QuadrigaCX Trustee Recovers $30M, Creditors Seeking $171M

“Quadriga’s assets likely never matched the liabilities owed to Affected Users,” EY stated in the latest motion.

Ernst & Young (EY), the trustee of now-defunct crypto exchange, QuadrigaCX, revealed that it has only around $29.8 million in funds to repay almost $171 million in claims made by the creditors of the exchange.

The trustee filed its seventh report with the Ontario Superior Court of Justice on Thursday, providing an update on the administration of the bankruptcy.

It has received completed claim forms from 17,053 creditors of the exchange, while 42,957 total claims were filed. The claims were made for multiple currencies, including both cryptos and fiat. 

The court motion detailed that creditors are seeking $90.18 million in Canadian dollars, $6.02 million in the US dollars, 24,427.0442 Bitcoins, 65,457.5983 Ethereum, 87,031.2937 Litecoin, and a few more.

Despite the astronomical number of claims, the trustee does not have enough funds to meet them. It gathered only $29.8 million by selling the assets of the exchange’s now-deceased founder, Gerald Cotten and settling with his widow. It also received some of the funds from the exchange’s third-party payment firms.

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“The Trustee recovered approximately CDN$1.4 million of cryptocurrency (based on prevailing prices) and approximately US$662,000 to date,” the motion stated. “The Trustee intends to convert all asset holdings (U.S. dollars and cryptocurrency) into Canadian dollars for distribution to the Affected Users based upon the Canadian dollar equivalent value of all creditor claims.”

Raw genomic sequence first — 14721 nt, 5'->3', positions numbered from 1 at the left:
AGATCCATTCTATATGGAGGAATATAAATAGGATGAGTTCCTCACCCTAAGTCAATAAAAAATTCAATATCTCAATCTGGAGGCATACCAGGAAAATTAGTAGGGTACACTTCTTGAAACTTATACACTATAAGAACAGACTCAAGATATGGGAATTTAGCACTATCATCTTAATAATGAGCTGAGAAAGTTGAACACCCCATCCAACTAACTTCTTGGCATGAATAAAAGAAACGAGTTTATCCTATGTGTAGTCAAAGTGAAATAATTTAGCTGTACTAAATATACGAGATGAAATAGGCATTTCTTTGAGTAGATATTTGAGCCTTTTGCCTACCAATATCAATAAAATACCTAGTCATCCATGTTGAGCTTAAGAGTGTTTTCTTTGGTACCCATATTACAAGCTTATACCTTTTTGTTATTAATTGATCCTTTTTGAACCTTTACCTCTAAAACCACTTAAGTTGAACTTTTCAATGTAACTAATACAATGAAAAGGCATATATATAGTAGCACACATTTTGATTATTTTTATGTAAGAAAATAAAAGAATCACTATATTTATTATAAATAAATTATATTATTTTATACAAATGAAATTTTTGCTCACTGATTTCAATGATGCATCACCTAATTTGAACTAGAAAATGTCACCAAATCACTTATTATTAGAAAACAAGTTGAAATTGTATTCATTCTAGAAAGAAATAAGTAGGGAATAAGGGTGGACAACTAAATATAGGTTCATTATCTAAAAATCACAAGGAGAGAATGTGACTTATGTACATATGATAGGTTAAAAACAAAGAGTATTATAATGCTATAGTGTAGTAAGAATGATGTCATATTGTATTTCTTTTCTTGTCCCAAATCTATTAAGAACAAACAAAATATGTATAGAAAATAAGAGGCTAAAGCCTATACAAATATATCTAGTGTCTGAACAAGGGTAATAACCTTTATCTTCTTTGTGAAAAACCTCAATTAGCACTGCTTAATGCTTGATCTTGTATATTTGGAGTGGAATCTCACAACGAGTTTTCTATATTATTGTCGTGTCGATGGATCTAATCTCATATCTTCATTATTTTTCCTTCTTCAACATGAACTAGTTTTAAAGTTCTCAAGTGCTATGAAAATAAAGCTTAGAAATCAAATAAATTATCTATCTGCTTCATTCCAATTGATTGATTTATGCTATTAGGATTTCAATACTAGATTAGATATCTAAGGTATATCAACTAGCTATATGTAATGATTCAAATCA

QuadrigaCX Saga

The Canadian crypto exchange’s troubles started when its founder and chief unexpectedly died in late 2018, without sharing the private key of the exchange’s funds to anyone else. The exchange also suffered further losses from its dealings with controversial crypto shadow-bank, Crypto Capital.

In an earlier report, the Ontario Securities Commission (OSC) revealed that Cotten gambled with the clients’ funds.

“Mr. Cotten proceeded to trade these account balances with Affected Users that had deposited real assets, as such, Quadriga’s assets likely never matched the liabilities owed to Affected Users,” EY stated in the latest motion.

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